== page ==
The Polish police have arrested a man for defacing a John Paul II statue following pedophilia revelations.
Two monuments to Pope John Paul II have been defaced over the past week in Poland, after a book and a documentary aired explosive allegations that he had tolerated pedophile priests during his term as the archbishop of Krakow. One man was arrested on Friday for the attack in Lodz.
“Whatever one thinks of the Pope, vandalism is never the solution. It’s hard to find words to describe such behavior on the anniversary of someone’s death,” officials in the central Polish city said on April 2, sharing a photo of the defaced monument on Facebook.
By Monday morning, another monument to the pope, in Stalowa Wola in eastern Poland, was also defaced.
On Friday morning, the Lodz Prosecutor’s Office announced the arrest of a 25-year-old man, who was charged with defacing the monument and insulting the feelings of believers. If convicted, he faces up to two years in prison. The outlet RMF24 claimed there were more perpetrators, and that the attack was caught on security cameras at the entrance to the cathedral.
The statue in Lodz had been doused with red paint, the pontiff’s face had been painted yellow, and the pedestal inscribed with “maxima culpa” (ultimate fault). Authorities believe this was a reference to the title of Dutch journalist Ekke Overbeek’s book, published in Poland last month.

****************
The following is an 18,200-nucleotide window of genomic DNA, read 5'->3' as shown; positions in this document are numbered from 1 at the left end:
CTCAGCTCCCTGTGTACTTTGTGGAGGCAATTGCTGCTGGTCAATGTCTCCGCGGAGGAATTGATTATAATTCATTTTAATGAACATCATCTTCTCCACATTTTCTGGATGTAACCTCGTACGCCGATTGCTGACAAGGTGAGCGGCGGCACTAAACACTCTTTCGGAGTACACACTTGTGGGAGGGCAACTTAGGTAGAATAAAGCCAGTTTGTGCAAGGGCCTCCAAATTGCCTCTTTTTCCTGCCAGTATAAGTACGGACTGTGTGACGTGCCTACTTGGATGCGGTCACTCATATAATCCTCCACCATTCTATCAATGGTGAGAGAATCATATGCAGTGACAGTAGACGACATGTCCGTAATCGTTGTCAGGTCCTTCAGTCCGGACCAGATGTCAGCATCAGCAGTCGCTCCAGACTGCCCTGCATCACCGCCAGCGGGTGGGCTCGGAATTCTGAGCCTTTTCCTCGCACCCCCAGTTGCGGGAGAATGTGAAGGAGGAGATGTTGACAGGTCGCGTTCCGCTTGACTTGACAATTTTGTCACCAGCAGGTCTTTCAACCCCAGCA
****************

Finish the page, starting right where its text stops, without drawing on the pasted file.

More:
Overbeek has argued that the future pope, as archbishop of Krakow, covered up the sexual abuse of boys by at least three Catholic priests during the 1970s. Similar claims were made in a documentary journalist Marcin Gutowski made for the Polish channel TV24, which aired in early March.
John Paul II was born Karol Wojtyla, and is the only Pole to become the head of the Roman Catholic Church to date. From 1964 to his election in 1978, he was the archbishop of Krakow. His elevation has been widely credited with the rise of anti-Communist advocacy in Poland in the 1980s. John Paul II died in 2005 and was declared a saint in 2014.
Polish authorities have responded to the claims by saying all accusations of sexual abuse need to be thoroughly investigated, but defended the late pontiff by saying his critics relied on lies fabricated by the Communist government and that the Catholic church had been in a difficult situation at the time.